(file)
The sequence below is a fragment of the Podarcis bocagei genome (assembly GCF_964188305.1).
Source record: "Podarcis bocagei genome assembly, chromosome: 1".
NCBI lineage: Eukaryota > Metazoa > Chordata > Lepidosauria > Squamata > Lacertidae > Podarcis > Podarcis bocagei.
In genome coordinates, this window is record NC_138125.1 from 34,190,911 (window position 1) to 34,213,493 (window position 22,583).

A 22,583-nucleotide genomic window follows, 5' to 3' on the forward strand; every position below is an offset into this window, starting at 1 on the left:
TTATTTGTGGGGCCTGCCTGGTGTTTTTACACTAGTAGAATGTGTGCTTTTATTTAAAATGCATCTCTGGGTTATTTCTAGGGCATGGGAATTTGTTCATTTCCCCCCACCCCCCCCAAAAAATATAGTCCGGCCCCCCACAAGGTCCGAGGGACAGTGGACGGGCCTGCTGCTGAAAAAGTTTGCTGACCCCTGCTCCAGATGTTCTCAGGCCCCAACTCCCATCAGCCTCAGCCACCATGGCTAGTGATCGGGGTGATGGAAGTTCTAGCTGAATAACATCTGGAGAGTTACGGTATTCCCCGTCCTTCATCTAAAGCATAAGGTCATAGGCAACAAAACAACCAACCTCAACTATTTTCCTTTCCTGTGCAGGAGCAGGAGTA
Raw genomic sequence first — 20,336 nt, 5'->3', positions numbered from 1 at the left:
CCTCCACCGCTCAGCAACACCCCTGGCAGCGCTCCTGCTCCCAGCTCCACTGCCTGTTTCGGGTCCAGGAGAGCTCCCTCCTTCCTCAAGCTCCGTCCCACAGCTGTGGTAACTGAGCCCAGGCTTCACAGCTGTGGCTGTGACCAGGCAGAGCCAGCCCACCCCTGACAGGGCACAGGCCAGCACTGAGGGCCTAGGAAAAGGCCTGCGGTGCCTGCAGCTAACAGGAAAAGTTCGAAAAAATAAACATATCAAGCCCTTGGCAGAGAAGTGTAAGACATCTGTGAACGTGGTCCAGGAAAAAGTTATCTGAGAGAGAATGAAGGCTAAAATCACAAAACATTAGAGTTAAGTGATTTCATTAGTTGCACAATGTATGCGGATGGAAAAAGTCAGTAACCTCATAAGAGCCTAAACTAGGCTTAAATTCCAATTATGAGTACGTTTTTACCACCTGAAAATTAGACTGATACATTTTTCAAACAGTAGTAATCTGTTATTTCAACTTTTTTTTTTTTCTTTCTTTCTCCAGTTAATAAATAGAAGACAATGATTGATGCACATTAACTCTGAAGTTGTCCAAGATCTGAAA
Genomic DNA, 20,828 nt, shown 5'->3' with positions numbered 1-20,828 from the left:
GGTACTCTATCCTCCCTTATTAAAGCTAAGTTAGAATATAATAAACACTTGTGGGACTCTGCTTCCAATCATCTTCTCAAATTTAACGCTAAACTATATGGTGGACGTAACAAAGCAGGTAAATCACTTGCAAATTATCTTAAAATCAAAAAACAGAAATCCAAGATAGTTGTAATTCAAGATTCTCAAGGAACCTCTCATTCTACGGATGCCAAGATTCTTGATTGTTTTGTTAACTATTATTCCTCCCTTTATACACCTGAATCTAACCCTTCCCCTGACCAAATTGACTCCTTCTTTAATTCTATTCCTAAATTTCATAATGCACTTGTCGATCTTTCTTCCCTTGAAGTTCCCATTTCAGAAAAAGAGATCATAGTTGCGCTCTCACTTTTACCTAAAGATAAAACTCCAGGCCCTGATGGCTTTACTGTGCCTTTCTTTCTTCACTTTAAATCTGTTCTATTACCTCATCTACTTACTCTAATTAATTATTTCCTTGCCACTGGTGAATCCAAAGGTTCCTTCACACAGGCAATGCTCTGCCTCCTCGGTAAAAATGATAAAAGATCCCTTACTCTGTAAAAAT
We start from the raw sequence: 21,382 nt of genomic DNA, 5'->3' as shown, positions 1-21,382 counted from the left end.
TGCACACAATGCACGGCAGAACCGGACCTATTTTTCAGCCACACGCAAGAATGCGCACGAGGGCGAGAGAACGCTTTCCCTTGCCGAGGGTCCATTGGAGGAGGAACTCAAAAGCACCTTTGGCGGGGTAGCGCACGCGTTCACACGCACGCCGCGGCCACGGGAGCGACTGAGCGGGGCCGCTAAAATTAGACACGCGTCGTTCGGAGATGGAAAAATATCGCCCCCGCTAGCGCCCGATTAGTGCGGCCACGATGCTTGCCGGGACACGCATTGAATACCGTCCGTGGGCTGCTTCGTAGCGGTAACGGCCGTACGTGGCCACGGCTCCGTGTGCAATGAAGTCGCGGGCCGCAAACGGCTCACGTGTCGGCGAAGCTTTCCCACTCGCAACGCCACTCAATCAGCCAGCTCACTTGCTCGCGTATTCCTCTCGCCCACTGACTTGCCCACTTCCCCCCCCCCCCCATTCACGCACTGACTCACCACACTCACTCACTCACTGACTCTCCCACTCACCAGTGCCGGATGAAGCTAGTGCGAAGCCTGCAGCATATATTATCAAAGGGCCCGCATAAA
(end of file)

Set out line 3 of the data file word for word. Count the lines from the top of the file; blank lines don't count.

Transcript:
NCBI lineage: Eukaryota > Metazoa > Chordata > Lepidosauria > Squamata > Lacertidae > Podarcis > Podarcis bocagei.